The biggest concern would be on filling the gaps left by the return of Neuhaus to Borussia Mönchengladbach after the 21-year-old maestro’s faultless season. Funkel struggled for creativity in the middle throughout last season and it wouldn’t get any easier with the absence of their complete central midfielder. Only four outfield players turned 30 from the squad with all of them facing stiff competitions for starting roles.
Wolf would set to improve on his hideous record of conceding 94 goals in 48 Bundesliga games with Werder Bremen, although a certain Michael Rensing is now fully recovered from a fractured rib that cost him the starting berth. There is a good chance of seeing the same four players in defense – Funkel doesn’t really care about the fashionable three-man backline – with Zimmer and Niko Gießelmann playing either side of Ayhan and Hoffmann. Marcel Sobottka is the only player you could really bet on to feature regularly in a double pivot, with veterans Adam Bodzek and Oliver Fink likely to compete with new arrivals Matthias Zimmermann and Morales for the remaining position. Funkel played Ducksch behind Hennings in a routine 5-0 win at fifth-tier TuS Rot-Weiß Koblenz in the DFB-Pokal opener but the time would surely come for him to send one of them to the bench – especially if Barkok finds his form back that once dubbed him as one of Germany’s exciting youngsters. Lukebakio helped his cause with a couple of goals in his competitive debut but expect to see more of Takashi Usami, Raman and Karaman in the wing.
On one hand, Friedhelm Funkel is a vastly experienced coach for whom Fortuna’s promotion was the sixth time he helped a club to test Bundesliga football. But his first-tier record doesn’t bode well for the club’s survival hopes, as he only collected 489 points from previous 457 Bundesliga matches. He was involved in five relegation seasons – excluding the 1990-91 season in which he only took care of Bayer 05 Uerdingen’s (now KFC Uerdingen 05) final two games – and his best result is finishing eighth in consecutive seasons at the end of the 90s with MSV Duisburg.
He was last seen at this level when Hertha Berlin relegated to 2. Bundesliga under his tutelage in the wake of a panic move by the capital club’s official to fire Lucien Favre. The Swiss tactician led Hertha to an improbable Europa League berth but he started the new season on a wrong foot – six successive defeats after a winning start. Funkel had to wait until his 11th game in charge for a first league win although Hertha reached knockout stage in Europe following three wins on the trot – including against Heerenveen and Sporting CP. Surprisingly all of his four league wins at the helm of Hertha arrived away from their iconic Olympiastadion. Funkel had further unsuccessful brief stints at Alemannia Aachen and 1860 Munich before replacing Marco Kurz at Düsseldorf back in March 2016.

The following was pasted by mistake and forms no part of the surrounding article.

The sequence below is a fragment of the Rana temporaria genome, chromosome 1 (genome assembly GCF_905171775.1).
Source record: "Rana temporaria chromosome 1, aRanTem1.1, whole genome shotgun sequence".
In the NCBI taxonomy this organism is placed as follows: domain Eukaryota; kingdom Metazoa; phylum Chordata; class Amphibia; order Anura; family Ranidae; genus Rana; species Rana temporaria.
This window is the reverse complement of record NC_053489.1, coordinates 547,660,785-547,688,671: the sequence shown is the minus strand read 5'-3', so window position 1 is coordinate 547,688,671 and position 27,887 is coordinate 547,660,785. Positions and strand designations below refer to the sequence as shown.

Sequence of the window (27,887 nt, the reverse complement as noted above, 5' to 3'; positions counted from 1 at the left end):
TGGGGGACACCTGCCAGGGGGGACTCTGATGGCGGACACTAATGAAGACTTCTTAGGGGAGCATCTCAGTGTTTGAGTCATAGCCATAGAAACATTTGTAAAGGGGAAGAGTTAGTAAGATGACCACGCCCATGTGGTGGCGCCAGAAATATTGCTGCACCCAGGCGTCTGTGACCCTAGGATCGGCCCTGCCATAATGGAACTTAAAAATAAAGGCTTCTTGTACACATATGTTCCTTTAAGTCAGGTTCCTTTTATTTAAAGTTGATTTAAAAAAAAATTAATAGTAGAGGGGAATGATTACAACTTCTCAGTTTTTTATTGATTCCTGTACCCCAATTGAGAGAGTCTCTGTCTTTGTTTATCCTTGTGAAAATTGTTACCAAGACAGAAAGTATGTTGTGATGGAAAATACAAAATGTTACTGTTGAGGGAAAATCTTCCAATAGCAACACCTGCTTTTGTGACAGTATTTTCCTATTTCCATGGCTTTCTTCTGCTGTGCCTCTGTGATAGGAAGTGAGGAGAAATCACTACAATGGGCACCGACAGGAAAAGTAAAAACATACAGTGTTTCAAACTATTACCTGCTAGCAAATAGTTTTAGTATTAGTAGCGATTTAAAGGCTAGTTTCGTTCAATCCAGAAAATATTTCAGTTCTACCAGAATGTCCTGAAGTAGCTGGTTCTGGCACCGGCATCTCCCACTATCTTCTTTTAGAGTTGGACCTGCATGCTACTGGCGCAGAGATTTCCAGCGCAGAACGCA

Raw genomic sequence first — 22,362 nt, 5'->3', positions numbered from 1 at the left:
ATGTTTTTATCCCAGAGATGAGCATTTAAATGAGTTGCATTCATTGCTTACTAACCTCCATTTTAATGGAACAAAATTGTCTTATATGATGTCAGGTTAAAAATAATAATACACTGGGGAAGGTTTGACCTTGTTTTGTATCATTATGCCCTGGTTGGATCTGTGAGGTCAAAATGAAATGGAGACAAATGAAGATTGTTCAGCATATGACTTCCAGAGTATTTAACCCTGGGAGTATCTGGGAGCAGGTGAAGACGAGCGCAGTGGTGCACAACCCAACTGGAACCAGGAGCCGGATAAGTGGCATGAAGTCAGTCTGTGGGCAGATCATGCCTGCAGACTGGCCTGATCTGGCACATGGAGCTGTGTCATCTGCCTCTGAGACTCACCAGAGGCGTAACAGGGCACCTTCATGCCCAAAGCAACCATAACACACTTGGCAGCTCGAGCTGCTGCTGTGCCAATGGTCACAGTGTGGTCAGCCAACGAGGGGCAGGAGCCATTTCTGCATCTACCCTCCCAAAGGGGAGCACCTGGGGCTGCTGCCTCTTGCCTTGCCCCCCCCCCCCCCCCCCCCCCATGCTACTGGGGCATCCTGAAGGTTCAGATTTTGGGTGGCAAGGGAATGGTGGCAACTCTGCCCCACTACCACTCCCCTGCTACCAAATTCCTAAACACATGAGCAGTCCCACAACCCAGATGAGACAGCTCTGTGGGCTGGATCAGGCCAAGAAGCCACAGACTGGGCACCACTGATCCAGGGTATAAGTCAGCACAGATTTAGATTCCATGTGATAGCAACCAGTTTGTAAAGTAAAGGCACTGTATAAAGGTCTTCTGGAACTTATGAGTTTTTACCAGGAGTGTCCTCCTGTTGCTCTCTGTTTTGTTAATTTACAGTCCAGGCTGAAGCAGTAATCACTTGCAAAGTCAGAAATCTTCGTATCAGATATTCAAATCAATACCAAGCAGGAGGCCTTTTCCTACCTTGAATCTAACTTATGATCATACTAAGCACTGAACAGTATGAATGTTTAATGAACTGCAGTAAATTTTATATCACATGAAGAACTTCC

Expectation & Reality
Through their Twitter account, the UK Fortuna Düsseldorf fan club ran a poll on where could their side finish in their first Bundesliga season in six years. Understandably a top half finish was the available highest rank with only 13 people (out of 133 voters) predicting a stellar season. 11% of the votes went for the relegation playoff spot, while 14% deemed Fortuna’s top-flight stay will be a short-lived one. The vast majority of the vote (65%), however, jumped on a straightforward season saying Fortuna will be found somewhere between 10th and 15th in May.
When Fortuna returned to the Bundesliga after 16-years absence in 2012-13, they finished the Hinrunde nine points clear of Hoffenheim, who occupied the relegation playoff place (16th) at the midpoint of the season. But they only managed to collect a mere nine points in the entire second half of the season, resulting in an immediate comeback to 2. Bundesliga. For a club who last managed to finish in the top half of Bundesliga standing back in 1989-90, any achievement beside avoiding the drop would surely be considered as a bonus at this point. Replacing Neuhaus’ all-around qualities in midfield and getting the best out of Hennings and Ducksch at this level would be key elements for Fortuna’s season.